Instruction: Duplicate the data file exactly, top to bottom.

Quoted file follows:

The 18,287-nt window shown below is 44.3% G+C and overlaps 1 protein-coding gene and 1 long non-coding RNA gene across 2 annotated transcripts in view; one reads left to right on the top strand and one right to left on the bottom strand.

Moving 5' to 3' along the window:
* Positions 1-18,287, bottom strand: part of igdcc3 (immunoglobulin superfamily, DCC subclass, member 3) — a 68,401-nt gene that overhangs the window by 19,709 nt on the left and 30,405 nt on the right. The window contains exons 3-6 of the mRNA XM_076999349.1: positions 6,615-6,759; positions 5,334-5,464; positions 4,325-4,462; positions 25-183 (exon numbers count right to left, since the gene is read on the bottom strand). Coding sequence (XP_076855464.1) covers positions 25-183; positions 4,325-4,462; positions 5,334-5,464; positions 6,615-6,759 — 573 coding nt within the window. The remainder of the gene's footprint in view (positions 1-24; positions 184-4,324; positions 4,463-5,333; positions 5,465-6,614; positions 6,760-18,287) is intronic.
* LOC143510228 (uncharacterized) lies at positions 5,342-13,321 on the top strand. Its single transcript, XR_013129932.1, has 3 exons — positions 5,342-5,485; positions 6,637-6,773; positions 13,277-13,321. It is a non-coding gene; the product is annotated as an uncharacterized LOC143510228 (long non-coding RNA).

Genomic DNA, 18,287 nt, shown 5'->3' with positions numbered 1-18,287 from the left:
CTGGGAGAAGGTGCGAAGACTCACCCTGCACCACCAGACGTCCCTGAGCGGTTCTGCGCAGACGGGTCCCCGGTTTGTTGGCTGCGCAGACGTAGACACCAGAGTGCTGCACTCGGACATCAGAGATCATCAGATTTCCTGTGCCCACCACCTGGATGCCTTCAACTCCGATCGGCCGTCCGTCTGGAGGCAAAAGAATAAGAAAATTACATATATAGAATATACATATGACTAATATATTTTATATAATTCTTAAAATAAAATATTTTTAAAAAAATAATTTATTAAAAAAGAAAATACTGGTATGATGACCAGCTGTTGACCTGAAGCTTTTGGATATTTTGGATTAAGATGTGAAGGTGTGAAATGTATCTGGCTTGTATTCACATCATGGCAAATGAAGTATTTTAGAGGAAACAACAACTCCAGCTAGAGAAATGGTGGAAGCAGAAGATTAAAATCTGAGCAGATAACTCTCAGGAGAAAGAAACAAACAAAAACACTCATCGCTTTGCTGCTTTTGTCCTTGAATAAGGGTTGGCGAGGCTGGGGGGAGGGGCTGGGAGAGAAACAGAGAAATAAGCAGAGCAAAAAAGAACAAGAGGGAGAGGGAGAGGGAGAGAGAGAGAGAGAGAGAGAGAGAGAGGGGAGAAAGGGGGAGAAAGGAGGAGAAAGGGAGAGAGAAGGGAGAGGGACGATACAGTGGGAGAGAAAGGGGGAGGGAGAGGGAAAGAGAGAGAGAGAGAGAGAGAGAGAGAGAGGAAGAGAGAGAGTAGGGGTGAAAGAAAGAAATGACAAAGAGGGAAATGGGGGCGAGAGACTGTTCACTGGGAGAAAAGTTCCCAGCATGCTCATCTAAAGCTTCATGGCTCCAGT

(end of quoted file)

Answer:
The 18,287-nt window shown below is 44.3% G+C and overlaps 1 protein-coding gene and 1 long non-coding RNA gene across 2 annotated transcripts in view; one reads left to right on the top strand and one right to left on the bottom strand.

Moving 5' to 3' along the window:
* Positions 1-18,287, bottom strand: part of igdcc3 (immunoglobulin superfamily, DCC subclass, member 3) — a 68,401-nt gene that overhangs the window by 19,709 nt on the left and 30,405 nt on the right. The window contains exons 3-6 of the mRNA XM_076999349.1: positions 6,615-6,759; positions 5,334-5,464; positions 4,325-4,462; positions 25-183 (exon numbers count right to left, since the gene is read on the bottom strand). Coding sequence (XP_076855464.1) covers positions 25-183; positions 4,325-4,462; positions 5,334-5,464; positions 6,615-6,759 — 573 coding nt within the window. The remainder of the gene's footprint in view (positions 1-24; positions 184-4,324; positions 4,463-5,333; positions 5,465-6,614; positions 6,760-18,287) is intronic.
* LOC143510228 (uncharacterized) lies at positions 5,342-13,321 on the top strand. Its single transcript, XR_013129932.1, has 3 exons — positions 5,342-5,485; positions 6,637-6,773; positions 13,277-13,321. It is a non-coding gene; the product is annotated as an uncharacterized LOC143510228 (long non-coding RNA).

Genomic DNA, 18,287 nt, shown 5'->3' with positions numbered 1-18,287 from the left:
CTGGGAGAAGGTGCGAAGACTCACCCTGCACCACCAGACGTCCCTGAGCGGTTCTGCGCAGACGGGTCCCCGGTTTGTTGGCTGCGCAGACGTAGACACCAGAGTGCTGCACTCGGACATCAGAGATCATCAGATTTCCTGTGCCCACCACCTGGATGCCTTCAACTCCGATCGGCCGTCCGTCTGGAGGCAAAAGAATAAGAAAATTACATATATAGAATATACATATGACTAATATATTTTATATAATTCTTAAAATAAAATATTTTTAAAAAAATAATTTATTAAAAAAGAAAATACTGGTATGATGACCAGCTGTTGACCTGAAGCTTTTGGATATTTTGGATTAAGATGTGAAGGTGTGAAATGTATCTGGCTTGTATTCACATCATGGCAAATGAAGTATTTTAGAGGAAACAACAACTCCAGCTAGAGAAATGGTGGAAGCAGAAGATTAAAATCTGAGCAGATAACTCTCAGGAGAAAGAAACAAACAAAAACACTCATCGCTTTGCTGCTTTTGTCCTTGAATAAGGGTTGGCGAGGCTGGGGGGAGGGGCTGGGAGAGAAACAGAGAAATAAGCAGAGCAAAAAAGAACAAGAGGGAGAGGGAGAGGGAGAGAGAGAGAGAGAGAGAGAGAGAGAGGGGAGAAAGGGGGAGAAAGGAGGAGAAAGGGAGAGAGAAGGGAGAGGGACGATACAGTGGGAGAGAAAGGGGGAGGGAGAGGGAAAGAGAGAGAGAGAGAGAGAGAGAGAGAGAGGAAGAGAGAGAGTAGGGGTGAAAGAAAGAAATGACAAAGAGGGAAATGGGGGCGAGAGACTGTTCACTGGGAGAAAAGTTCCCAGCATGCTCATCTAAAGCTTCATGGCTCCAGT